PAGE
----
I was wondering how some of you take long term sits (over 30 days) when you take a controlled medication? I am leaving for Greece (from the US) Tuesday and my meds are not available before then.
Can somebody send them to Greece?
Have you discussed with the dispensing pharmacist?
Our insurance company has a vacation over ride for getting us enough refills on our meds to last for our trip. We will be gone 4 months this time and brought all the medications we will need with us.
That would likely be impossible as it would have to be declared and I doubt it’s allowed to send drugs
I’m afraid this will have to go down as lack of forward planning. My GP allowed me to stockpile my prescribed medication for weeks before I left for New Zealand. Officially you’re only allowed 3 months’ prescribed meds in NZ and Aus, but I declared I had more and it was confiscated, leaving me with 3 months. Anyway….long story. Make sure you take your prescription with you to Greece and see a GP immediately there.
Okay, I do know some medicines are not allowed to take with you to other countries, unless you have a medical passport with you in which is noted you need this for your health (had it with me when travelling from Europe to USA and Asia).
You are able to get them with you on the airplane. So how do you do that? Also with medicine passport?
Than is something like that passport maybe also possible to get for medicines you send by mail?
If you don’t need a medicine passport with you when you are flying to Europe, because it is allowed to take this medicines in. Then I would assume it is also allowed to bring them in through airmail.
Or maybe contact a pharmacist in Greece and ask of they could get the same medicines. Let your pharmacist and the Greece one contact eachother.
(I know that my Dutch pharmacist and the pharmacist in Austria can do that…)
If you are American, I’d call the US embassy in Greece and ask them. If it’s a medication available in Greece, they may be able to refer you to a physician who can give you a prescription there after you see them. That may mean you should bring the medical records you have from your US doctor with you so they know your history.
When I travel between countries and I am taking a prescribed medication, I always have a copy of my prescription with me and keep any medication I need in its original packaging from the pharmacy.
I’m in the UK but we can ask our doctors for a few months supply when we are going overseas. Next time around you need to be prepared well before you are due to travel. But check out if your ‘controlled’ meds are actually classed as ‘controlled’ in Greece, if they are ‘controlled’ in Greece then you will need to get your meds sorted some how before you go so recontact your doctors or your pharmacy straight away and explain the situation or you’ll end up stuck.
I ask my dr to refill in advance what I need. I am currently traveling for 5 months. I do not declare at customs. I do have copies of my prescription paperwork if needed. I do this 6 weeks before traveling. I take 5 daily meds but nothing narcotic.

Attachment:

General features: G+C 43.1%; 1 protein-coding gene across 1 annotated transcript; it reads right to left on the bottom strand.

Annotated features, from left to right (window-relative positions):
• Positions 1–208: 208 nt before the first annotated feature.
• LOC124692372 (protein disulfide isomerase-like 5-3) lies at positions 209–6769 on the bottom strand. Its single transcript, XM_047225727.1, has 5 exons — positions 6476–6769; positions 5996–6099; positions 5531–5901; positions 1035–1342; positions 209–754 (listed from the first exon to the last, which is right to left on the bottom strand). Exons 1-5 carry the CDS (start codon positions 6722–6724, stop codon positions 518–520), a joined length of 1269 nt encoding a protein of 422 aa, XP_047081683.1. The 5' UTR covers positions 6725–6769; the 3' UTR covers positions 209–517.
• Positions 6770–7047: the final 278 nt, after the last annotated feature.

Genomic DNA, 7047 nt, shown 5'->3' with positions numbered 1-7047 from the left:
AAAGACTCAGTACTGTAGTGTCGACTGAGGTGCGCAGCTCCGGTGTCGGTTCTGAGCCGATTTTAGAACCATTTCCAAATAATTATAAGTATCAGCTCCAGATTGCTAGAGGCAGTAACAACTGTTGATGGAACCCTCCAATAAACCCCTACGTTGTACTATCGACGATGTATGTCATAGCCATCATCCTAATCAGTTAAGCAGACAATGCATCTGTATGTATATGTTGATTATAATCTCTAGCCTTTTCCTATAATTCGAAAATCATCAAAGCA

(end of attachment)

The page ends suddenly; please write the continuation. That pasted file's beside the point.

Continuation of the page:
I take quite a few medicines and can be away 30 days or more. My local doctor is aware I travel for weeks at a time and will fulfill my prescription request if I decide I need more prior to travel. Obviously this may be different in various countries.
I carry my prescription with me and leave my medicines in their boxes which have prescription details on them. Never had an issue apart from a border security guard at gatwick saying my gas asthma inhalers should be classed as liquid and therefore moved to a liquid bag!
Wow, I always put mine in a clear bag simply with them being prescriptions. I had no idea inhalers were classed as liquids, makes sense though, liquid gas. Everyday’s a school day
I don’t know what medications you are taking so this may or may not be possible but you could ask your doctor to change the quantity dispensed, for example, by writing instead of one tab per day for pain to take one to three tabs per day for pain, as needed. That would give you triple the quantity you’d need and last 3x as long.
I just had to Google the Ashma inhaler thing out of curiosity. This from a UK site. Sounds like you encountered an over zealous officer lol
No, inhalers do not count toward your liquid allowance for carry-on luggage . You’re allowed to carry essential medicines of more than 100ml, providing the appropriate criteria is met. Inhalers are normally 15-20ml anyway, which is well below the 100ml maximum for carry-on liquids.
I don’t think @richten1 wasn’t saying it was part of the liquid ‘allowance’, more pointing out that it was classed as a liquid. Anyone can take properly prescribed medication that their life depends on… as long as it fits within the baggage allowance you’ve paid for. Border guards are nicer than airline companies
Correct @HappyDeb. It was one border guard passing through Gatwick out of 16 flights I’ve taken in the last year that advised such.
With controlled substance medication I don’t think you can bring more than 30 days supply. Greece is most likely not your first EU entry point so check this site:
Your best bet, will be to bring your 30 days supply with a prescription and then try to see a doctor in Greece. Bringing more than 30 days supply may get you in trouble at the border…
Thanks. I kind of thought that,